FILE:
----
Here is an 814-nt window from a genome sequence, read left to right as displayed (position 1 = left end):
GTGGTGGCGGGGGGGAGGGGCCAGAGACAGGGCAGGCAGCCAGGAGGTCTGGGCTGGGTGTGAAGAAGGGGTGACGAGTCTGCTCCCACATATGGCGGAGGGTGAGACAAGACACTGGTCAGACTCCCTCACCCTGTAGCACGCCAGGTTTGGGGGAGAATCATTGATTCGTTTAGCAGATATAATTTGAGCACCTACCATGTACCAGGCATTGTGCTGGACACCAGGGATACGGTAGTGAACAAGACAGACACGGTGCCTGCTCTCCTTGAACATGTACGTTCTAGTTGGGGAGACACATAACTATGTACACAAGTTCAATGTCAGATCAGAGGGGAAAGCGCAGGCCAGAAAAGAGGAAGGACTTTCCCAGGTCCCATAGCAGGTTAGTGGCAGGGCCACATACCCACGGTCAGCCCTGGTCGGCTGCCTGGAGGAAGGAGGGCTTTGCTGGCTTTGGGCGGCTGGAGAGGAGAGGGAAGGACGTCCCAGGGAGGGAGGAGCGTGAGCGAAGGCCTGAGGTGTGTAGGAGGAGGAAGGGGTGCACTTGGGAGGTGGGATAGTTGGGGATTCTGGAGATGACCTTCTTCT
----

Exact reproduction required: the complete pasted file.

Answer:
Here is an 814-nt window from a genome sequence, read left to right as displayed (position 1 = left end):
GTGGTGGCGGGGGGGAGGGGCCAGAGACAGGGCAGGCAGCCAGGAGGTCTGGGCTGGGTGTGAAGAAGGGGTGACGAGTCTGCTCCCACATATGGCGGAGGGTGAGACAAGACACTGGTCAGACTCCCTCACCCTGTAGCACGCCAGGTTTGGGGGAGAATCATTGATTCGTTTAGCAGATATAATTTGAGCACCTACCATGTACCAGGCATTGTGCTGGACACCAGGGATACGGTAGTGAACAAGACAGACACGGTGCCTGCTCTCCTTGAACATGTACGTTCTAGTTGGGGAGACACATAACTATGTACACAAGTTCAATGTCAGATCAGAGGGGAAAGCGCAGGCCAGAAAAGAGGAAGGACTTTCCCAGGTCCCATAGCAGGTTAGTGGCAGGGCCACATACCCACGGTCAGCCCTGGTCGGCTGCCTGGAGGAAGGAGGGCTTTGCTGGCTTTGGGCGGCTGGAGAGGAGAGGGAAGGACGTCCCAGGGAGGGAGGAGCGTGAGCGAAGGCCTGAGGTGTGTAGGAGGAGGAAGGGGTGCACTTGGGAGGTGGGATAGTTGGGGATTCTGGAGATGACCTTCTTCT